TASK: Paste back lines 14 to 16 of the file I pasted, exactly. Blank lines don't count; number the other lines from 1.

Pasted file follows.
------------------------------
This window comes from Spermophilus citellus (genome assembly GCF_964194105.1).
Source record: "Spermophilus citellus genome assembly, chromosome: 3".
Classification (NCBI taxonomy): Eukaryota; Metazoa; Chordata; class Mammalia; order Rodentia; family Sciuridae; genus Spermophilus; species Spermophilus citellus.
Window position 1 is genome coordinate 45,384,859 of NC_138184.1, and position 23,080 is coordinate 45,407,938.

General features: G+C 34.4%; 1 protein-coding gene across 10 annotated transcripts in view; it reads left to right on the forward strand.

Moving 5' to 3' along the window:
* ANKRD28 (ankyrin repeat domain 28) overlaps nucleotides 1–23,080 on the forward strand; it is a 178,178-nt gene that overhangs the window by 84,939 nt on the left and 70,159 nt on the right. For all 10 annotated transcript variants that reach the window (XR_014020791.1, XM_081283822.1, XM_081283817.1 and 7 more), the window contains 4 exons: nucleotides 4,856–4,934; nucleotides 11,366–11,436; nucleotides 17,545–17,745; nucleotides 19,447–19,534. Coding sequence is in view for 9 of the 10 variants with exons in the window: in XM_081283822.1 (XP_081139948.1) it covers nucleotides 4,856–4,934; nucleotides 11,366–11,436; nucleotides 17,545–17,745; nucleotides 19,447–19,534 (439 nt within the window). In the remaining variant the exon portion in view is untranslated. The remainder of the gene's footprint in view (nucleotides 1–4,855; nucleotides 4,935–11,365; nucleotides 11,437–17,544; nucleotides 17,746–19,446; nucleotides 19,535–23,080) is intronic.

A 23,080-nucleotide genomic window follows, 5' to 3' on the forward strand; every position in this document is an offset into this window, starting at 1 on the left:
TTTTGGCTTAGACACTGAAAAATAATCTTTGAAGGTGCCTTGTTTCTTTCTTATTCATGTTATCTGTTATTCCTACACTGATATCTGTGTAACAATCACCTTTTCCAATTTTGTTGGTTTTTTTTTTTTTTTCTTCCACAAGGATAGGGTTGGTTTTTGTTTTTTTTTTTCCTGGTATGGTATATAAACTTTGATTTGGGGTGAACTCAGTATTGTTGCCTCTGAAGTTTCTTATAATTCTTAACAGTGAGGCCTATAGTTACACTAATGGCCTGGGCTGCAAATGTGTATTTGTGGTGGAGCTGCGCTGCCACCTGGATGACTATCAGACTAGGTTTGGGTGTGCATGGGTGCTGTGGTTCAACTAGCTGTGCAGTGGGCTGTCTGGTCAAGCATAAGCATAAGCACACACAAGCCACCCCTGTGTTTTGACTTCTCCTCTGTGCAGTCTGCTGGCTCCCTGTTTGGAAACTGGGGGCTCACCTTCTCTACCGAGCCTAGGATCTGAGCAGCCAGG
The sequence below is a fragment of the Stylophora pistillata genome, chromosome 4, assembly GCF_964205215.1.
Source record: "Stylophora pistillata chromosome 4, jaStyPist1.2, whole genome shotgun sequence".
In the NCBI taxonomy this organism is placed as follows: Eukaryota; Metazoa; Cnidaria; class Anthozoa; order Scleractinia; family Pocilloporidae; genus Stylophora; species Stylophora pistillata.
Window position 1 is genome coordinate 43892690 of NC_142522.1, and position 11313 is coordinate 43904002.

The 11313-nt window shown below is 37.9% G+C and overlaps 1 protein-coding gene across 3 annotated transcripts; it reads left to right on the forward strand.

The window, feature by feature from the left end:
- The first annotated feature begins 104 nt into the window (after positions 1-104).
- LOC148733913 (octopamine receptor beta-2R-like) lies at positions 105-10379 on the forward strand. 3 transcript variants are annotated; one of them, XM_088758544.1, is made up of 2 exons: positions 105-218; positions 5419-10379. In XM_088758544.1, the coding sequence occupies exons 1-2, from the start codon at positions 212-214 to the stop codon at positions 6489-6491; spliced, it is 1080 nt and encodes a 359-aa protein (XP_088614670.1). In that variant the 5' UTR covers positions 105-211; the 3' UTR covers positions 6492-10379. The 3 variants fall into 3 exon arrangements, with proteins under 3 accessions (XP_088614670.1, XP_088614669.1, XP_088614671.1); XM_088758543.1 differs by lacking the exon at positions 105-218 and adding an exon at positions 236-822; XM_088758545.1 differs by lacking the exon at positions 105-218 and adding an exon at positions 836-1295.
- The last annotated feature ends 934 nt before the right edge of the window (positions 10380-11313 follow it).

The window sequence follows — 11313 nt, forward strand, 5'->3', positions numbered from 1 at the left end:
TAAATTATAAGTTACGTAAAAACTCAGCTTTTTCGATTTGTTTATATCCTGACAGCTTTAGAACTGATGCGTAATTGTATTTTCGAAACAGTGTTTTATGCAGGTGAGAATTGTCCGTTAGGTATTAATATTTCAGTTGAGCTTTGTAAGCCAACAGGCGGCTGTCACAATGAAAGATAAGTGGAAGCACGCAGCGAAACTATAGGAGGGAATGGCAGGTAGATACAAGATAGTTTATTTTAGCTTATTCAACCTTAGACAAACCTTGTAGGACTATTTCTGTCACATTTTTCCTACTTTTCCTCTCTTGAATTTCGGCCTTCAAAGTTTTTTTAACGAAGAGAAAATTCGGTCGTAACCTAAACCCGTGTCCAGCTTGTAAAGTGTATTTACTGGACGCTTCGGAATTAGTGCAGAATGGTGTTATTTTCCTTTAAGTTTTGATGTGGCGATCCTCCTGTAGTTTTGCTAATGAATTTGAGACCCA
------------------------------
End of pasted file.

The 11313-nt window shown below is 37.9% G+C and overlaps 1 protein-coding gene across 3 annotated transcripts; it reads left to right on the forward strand.

The window, feature by feature from the left end:
- The first annotated feature begins 104 nt into the window (after positions 1-104).